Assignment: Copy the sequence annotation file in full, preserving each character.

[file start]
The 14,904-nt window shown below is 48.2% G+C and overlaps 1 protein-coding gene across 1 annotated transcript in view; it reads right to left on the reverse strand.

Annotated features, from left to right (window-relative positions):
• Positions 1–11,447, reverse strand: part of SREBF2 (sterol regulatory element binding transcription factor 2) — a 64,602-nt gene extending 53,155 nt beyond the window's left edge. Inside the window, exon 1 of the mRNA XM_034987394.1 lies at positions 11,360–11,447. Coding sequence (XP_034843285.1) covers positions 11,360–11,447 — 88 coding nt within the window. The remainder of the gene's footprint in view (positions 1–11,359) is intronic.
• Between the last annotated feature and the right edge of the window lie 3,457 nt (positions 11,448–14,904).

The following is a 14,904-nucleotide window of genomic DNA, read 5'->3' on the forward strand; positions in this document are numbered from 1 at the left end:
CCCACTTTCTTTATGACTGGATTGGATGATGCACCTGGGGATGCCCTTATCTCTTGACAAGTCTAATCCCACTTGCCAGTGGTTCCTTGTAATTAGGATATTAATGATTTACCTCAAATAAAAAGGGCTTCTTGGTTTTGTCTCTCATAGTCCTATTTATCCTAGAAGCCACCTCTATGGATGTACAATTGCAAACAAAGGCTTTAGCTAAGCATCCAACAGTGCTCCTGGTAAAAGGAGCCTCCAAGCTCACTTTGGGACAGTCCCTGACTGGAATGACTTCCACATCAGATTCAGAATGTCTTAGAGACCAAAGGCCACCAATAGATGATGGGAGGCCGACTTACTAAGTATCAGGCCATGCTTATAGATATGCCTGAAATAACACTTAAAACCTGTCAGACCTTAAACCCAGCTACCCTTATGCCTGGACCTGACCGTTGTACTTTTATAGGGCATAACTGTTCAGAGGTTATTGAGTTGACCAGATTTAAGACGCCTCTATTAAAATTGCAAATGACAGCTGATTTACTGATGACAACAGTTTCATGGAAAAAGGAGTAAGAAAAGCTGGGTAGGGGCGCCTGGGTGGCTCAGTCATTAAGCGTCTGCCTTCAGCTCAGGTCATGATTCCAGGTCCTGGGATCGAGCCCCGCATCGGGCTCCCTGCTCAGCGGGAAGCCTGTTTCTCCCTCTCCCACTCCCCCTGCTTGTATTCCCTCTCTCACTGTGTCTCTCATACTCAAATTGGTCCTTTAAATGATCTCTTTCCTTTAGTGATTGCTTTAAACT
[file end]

The 14,904-nt window shown below is 48.2% G+C and overlaps 1 protein-coding gene across 1 annotated transcript in view; it reads right to left on the reverse strand.

Annotated features, from left to right (window-relative positions):
• Positions 1–11,447, reverse strand: part of SREBF2 (sterol regulatory element binding transcription factor 2) — a 64,602-nt gene extending 53,155 nt beyond the window's left edge. Inside the window, exon 1 of the mRNA XM_034987394.1 lies at positions 11,360–11,447. Coding sequence (XP_034843285.1) covers positions 11,360–11,447 — 88 coding nt within the window. The remainder of the gene's footprint in view (positions 1–11,359) is intronic.
• Between the last annotated feature and the right edge of the window lie 3,457 nt (positions 11,448–14,904).

The following is a 14,904-nucleotide window of genomic DNA, read 5'->3' on the forward strand; positions in this document are numbered from 1 at the left end:
CCCACTTTCTTTATGACTGGATTGGATGATGCACCTGGGGATGCCCTTATCTCTTGACAAGTCTAATCCCACTTGCCAGTGGTTCCTTGTAATTAGGATATTAATGATTTACCTCAAATAAAAAGGGCTTCTTGGTTTTGTCTCTCATAGTCCTATTTATCCTAGAAGCCACCTCTATGGATGTACAATTGCAAACAAAGGCTTTAGCTAAGCATCCAACAGTGCTCCTGGTAAAAGGAGCCTCCAAGCTCACTTTGGGACAGTCCCTGACTGGAATGACTTCCACATCAGATTCAGAATGTCTTAGAGACCAAAGGCCACCAATAGATGATGGGAGGCCGACTTACTAAGTATCAGGCCATGCTTATAGATATGCCTGAAATAACACTTAAAACCTGTCAGACCTTAAACCCAGCTACCCTTATGCCTGGACCTGACCGTTGTACTTTTATAGGGCATAACTGTTCAGAGGTTATTGAGTTGACCAGATTTAAGACGCCTCTATTAAAATTGCAAATGACAGCTGATTTACTGATGACAACAGTTTCATGGAAAAAGGAGTAAGAAAAGCTGGGTAGGGGCGCCTGGGTGGCTCAGTCATTAAGCGTCTGCCTTCAGCTCAGGTCATGATTCCAGGTCCTGGGATCGAGCCCCGCATCGGGCTCCCTGCTCAGCGGGAAGCCTGTTTCTCCCTCTCCCACTCCCCCTGCTTGTATTCCCTCTCTCACTGTGTCTCTCATACTCAAATTGGTCCTTTAAATGATCTCTTTCCTTTAGTGATTGCTTTAAACT